Dartmouth vs. The University of Pennsylvania

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Status: Finished  |  Genre: Non-Fiction  |  House: Booksie Classic
Two of the most elite schools in the nation compared and their differences highlighted.

Submitted: April 16, 2017

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Submitted: April 16, 2017

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Dartmouth vs. University of Pennsylvania

In the United States, there are a total of eight colleges that have been classified to be “Ivy League” schools. Though these schools are often thought to all be of similar quality and held to equivalent standards, there are some differences. Two of these prestigious schools, The University of Pennsylvania and Dartmouth, are  of the most elite schools in the nation, but they have aspects that differentiate them from one another. Statistically, they may not seem very different, but evaluations and the type of student that each of these schools are looking for highlight their very evident contrasting aspects.

Their similarities consist mainly of the cost, scores needed to get in, and the average GPA’s of their students. Yearly, both of these colleges cost around $55,000 (ivycoach). Both are very expensive and do not differ much. Similarly, the scores necessary to be accepted into these colleges do not range far from one another. For the SAT’s, each school requires at least at 2400 and on the ACT’s a 32 (prepscholar). These are almost exactly the same scores, proving that in this manner, they are highly similar. In addition to this, their average GPA’s are all surrounding the 4.0 range (prepscholar). These numerical aspects are the major similarities of these two very competitive schools, yet their other qualities are quite different.

Students at both of the colleges have expressed their thoughts about each of these schools through reviews and articles. Within these their thoughts about the atmosphere and location of these schools are shared. The life of a UPenn student is very social due to the constant activity occurring around the busy city. On the other hand, the social scene at Dartmouth is heavily dominated by the fraternities and sororities. If students are not involved in the ‘Greek life’, then they may feel excluded. This portrays a major difference between the two schools. UPenn is social for everyone that attends, but Dartmouth does not share the same quality. Those who are seeking a small campus and petite school size would be thoroughly pleased with Dartmouth. In order to find any form of city life, someone attending school there would have to travel, at the minimum, 2 hours. The small school size requires the need for a close community. On the contrary, UPenn is a big school located in the heart of Philadelphia, yet it has some features of a non-city school including plenty of plush grass. This allows for a wide variety of outdoor activities (collegeconfidential). As prior and present day students have shown, the differences between the social life and the location of these two ivy leagues are great.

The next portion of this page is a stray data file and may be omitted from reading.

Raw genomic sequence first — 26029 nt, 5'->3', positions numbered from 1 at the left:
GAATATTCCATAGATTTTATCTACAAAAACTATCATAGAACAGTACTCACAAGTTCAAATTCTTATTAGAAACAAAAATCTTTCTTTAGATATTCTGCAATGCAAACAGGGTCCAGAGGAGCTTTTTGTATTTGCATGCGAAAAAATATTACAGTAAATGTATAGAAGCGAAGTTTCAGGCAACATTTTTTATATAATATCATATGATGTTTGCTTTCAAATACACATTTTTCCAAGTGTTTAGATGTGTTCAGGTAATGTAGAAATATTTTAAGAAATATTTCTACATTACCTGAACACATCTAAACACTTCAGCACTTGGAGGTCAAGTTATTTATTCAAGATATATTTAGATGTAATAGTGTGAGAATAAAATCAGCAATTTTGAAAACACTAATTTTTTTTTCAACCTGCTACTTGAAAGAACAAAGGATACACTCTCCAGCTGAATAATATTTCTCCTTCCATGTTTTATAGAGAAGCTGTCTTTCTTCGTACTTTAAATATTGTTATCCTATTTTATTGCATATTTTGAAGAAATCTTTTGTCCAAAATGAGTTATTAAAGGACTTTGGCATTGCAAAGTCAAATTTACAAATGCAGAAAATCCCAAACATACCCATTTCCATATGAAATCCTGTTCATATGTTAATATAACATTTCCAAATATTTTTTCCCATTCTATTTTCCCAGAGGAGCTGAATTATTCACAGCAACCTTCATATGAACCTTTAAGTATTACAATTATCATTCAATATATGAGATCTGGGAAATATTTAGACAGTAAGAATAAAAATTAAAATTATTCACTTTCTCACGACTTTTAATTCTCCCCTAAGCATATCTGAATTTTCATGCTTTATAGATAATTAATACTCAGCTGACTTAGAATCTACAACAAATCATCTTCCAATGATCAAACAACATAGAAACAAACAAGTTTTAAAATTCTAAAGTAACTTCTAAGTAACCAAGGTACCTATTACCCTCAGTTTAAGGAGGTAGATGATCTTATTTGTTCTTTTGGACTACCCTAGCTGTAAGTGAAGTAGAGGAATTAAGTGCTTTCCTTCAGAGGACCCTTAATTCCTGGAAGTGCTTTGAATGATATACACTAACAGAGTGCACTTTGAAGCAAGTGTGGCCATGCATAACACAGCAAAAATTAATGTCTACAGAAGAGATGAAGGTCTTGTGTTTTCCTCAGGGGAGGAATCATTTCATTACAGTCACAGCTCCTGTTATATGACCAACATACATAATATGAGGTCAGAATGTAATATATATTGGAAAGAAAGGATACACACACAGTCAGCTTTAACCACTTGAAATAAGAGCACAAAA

The University of Pennsylvania and Dartmouth are looking for two different types of students. Dartmouth is interested in friendly people due to their isolated location and need for a tight knit community (Bsdeo). UPenn is looking for the hardworking, adventurous person who is excited to gain knowledge. In addition, at Penn, they accept a good amount of students interested in business due to their unbelievably successful business school, Wharton (Chifuno). When asked what kind of students surround them, attendees of Dartmouth said, “people who are adventurous and not afraid to challenge ideas and be challenged by others.” (Silk) On the flip side, the UPenn student said that, “It's hard to find someone who isn't involved in at least two clubs, sports, or other activities outside of class. Penn makes it as easy as possible to do all of this, so it attracts high school students who are looking for these opportunities.” This shows that this college is attracting students who are excited and interested in involving themselves in extracurricular activities (Silk).

Dartmouth and The University of Pennsylvania are two of the most elite colleges the country. They share basic similarities including cost, scores needed to get it, and the average GPA’s of their students. Though they share those few similarities, their differences outweigh those aspects greatly. Their atmosphere’s, location’s, and the type of students they are interested in are those main factors that generate the great difference.







 

Works Cited:

Bsdeo, Jean. "What Is a Typical Dartmouth College Student Like? Describe the Type of Person That Should Attend Dartmouth College." | Questions | Noodle. N.p., 21 July 2016. Web. 15 Apr. 2017.

 

Chifuno, Clifton. "What Is a Typical University of Pennsylvania Student Like? Describe the Type of Person That Should Attend University of Pennsylvania." | Questions | Noodle. N.p., 28 Feb. 2016. Web. 15 Apr. 2017.


 

"Pros And Cons Of Dartmouth." College Confidential. N.p., n.d. Web. 15 Apr. 2017.

 

"Pros And Cons Of Upenn." College Confidential. N.p., n.d. Web. 15 Apr. 2017.

 

"The Best MBA Programs in America, Ranked." Usnews.com. U.S. News & World Report, n.d. Web. 07 Apr. 2017.

 

"Top 7 Ivy League Colleges For Medicine." Insider Monkey. N.p., n.d. Web. 07 Apr. 2017.

 

Silk, Erin. "The Ivy League: What Kind of Person Should Go to UPenn?" Quora. N.p., n.d. Web.

 

"University of Pennsylvania ACT Scores and GPA." Prep Scholar. N.p., n.d. Web. 07 Apr. 2017.

 

"2018 Ivy League Admissions Statistics." Ivy Coach. N.p., n.d. Web. 07 Apr. 2017.

 

"2018 Ivy League Admissions Statistics." Ivy Coach. N.p., n.d. Web. 15 Apr. 2017.









 


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